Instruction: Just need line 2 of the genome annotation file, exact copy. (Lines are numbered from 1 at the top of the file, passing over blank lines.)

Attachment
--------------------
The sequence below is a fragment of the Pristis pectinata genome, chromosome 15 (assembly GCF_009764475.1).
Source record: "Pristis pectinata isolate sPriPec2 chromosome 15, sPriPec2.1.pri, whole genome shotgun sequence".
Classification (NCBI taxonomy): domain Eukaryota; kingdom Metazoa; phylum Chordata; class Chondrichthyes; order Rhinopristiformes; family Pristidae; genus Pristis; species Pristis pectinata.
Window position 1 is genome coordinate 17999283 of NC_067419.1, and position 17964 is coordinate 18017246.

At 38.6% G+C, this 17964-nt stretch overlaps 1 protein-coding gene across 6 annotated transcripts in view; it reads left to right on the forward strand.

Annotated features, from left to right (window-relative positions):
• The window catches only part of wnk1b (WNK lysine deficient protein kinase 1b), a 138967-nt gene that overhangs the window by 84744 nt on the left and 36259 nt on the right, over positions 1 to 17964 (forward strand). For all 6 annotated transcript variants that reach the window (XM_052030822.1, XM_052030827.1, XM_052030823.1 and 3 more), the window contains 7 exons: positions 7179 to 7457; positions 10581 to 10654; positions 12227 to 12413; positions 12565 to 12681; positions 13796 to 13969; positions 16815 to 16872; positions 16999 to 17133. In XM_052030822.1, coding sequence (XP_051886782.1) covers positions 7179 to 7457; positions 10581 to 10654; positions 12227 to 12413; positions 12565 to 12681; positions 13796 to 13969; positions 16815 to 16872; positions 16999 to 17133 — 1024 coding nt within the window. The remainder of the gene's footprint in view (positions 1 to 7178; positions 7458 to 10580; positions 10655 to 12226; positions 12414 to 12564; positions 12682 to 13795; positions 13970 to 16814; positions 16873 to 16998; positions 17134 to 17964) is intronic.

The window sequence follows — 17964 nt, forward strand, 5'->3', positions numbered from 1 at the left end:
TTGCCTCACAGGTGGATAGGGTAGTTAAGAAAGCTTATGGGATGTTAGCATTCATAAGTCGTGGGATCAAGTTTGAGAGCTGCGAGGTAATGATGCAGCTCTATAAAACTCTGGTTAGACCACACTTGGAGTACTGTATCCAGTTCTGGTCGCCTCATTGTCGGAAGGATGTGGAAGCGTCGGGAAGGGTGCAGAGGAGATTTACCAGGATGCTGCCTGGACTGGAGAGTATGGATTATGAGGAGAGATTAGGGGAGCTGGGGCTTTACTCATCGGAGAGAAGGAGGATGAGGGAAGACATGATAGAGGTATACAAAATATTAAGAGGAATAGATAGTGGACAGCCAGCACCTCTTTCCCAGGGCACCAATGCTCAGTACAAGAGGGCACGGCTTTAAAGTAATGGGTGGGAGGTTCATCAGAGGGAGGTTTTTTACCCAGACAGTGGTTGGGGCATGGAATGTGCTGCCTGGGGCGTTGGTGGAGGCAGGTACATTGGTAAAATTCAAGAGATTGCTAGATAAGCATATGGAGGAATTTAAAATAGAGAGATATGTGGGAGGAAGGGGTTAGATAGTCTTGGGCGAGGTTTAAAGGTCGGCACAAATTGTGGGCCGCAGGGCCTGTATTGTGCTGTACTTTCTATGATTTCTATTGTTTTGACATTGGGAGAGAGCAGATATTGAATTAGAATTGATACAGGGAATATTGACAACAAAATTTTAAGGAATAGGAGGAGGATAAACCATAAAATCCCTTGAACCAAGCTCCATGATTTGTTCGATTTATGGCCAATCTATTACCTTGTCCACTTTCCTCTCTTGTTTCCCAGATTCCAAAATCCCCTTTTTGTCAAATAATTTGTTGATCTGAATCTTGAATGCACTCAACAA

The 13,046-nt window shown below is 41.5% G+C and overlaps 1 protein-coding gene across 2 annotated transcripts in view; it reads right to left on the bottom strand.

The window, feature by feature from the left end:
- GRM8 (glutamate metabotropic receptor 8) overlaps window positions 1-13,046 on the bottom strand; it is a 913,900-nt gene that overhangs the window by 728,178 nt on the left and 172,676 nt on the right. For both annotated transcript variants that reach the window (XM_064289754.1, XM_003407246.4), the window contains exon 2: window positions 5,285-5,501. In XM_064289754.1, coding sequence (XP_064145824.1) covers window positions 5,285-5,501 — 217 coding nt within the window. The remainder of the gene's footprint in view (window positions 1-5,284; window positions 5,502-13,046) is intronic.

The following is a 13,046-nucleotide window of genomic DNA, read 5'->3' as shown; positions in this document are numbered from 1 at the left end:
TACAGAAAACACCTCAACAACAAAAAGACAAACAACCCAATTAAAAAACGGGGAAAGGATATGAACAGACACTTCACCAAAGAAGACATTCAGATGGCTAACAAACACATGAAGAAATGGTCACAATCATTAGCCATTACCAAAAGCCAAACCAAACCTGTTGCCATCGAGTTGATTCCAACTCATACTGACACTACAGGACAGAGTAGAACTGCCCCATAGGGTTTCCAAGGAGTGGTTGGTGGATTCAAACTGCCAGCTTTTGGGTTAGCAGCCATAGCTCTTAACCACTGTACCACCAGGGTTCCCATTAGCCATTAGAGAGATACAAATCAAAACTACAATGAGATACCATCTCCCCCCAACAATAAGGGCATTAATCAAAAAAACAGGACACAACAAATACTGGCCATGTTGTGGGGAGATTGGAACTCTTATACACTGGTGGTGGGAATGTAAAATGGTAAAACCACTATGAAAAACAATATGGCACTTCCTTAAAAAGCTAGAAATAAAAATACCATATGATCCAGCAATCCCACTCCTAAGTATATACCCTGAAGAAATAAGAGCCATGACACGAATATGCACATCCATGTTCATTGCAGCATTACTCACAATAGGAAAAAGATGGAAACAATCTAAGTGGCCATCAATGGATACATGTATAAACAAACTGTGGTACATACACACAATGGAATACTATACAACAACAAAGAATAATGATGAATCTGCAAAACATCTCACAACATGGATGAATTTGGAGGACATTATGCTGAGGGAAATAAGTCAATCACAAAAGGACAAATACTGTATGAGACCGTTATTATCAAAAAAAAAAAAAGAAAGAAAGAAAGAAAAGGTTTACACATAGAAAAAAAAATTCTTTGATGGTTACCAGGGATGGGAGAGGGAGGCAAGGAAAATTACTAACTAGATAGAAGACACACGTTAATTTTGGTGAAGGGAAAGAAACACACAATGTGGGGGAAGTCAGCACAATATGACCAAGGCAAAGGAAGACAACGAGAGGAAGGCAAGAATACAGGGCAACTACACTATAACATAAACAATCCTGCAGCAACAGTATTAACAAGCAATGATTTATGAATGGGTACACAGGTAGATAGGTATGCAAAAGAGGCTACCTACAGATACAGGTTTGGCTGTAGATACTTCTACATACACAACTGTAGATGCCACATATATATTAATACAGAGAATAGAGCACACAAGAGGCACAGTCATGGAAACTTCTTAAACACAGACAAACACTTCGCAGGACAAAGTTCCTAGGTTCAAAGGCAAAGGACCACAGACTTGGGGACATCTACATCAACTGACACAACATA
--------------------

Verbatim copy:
Source record: "Pristis pectinata isolate sPriPec2 chromosome 15, sPriPec2.1.pri, whole genome shotgun sequence".